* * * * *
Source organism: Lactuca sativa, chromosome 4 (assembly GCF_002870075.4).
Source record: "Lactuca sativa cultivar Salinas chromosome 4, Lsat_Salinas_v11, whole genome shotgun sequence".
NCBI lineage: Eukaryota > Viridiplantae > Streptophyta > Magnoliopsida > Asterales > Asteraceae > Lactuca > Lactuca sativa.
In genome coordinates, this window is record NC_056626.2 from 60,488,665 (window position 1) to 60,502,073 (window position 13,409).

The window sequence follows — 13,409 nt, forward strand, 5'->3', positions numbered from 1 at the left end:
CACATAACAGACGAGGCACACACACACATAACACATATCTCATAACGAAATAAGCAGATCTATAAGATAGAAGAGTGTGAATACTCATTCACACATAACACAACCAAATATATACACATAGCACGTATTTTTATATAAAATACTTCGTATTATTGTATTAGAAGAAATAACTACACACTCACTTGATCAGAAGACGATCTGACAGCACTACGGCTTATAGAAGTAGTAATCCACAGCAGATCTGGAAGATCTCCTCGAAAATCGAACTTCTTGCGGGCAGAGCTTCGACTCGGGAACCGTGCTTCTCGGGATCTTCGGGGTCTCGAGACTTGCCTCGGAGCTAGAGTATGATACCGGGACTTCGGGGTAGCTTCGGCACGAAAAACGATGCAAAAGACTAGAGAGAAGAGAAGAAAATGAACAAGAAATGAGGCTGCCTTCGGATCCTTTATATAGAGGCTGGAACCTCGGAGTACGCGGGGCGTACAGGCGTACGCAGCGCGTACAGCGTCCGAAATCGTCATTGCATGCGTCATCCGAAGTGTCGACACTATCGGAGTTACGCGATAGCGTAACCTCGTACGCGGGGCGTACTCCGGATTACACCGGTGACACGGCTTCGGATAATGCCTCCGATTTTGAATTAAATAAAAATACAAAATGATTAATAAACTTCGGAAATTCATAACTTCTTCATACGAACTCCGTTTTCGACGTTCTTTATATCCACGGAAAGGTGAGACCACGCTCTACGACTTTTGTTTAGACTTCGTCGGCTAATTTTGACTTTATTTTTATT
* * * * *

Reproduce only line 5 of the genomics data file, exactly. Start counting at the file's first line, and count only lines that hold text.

The window sequence follows — 13,409 nt, forward strand, 5'->3', positions numbered from 1 at the left end: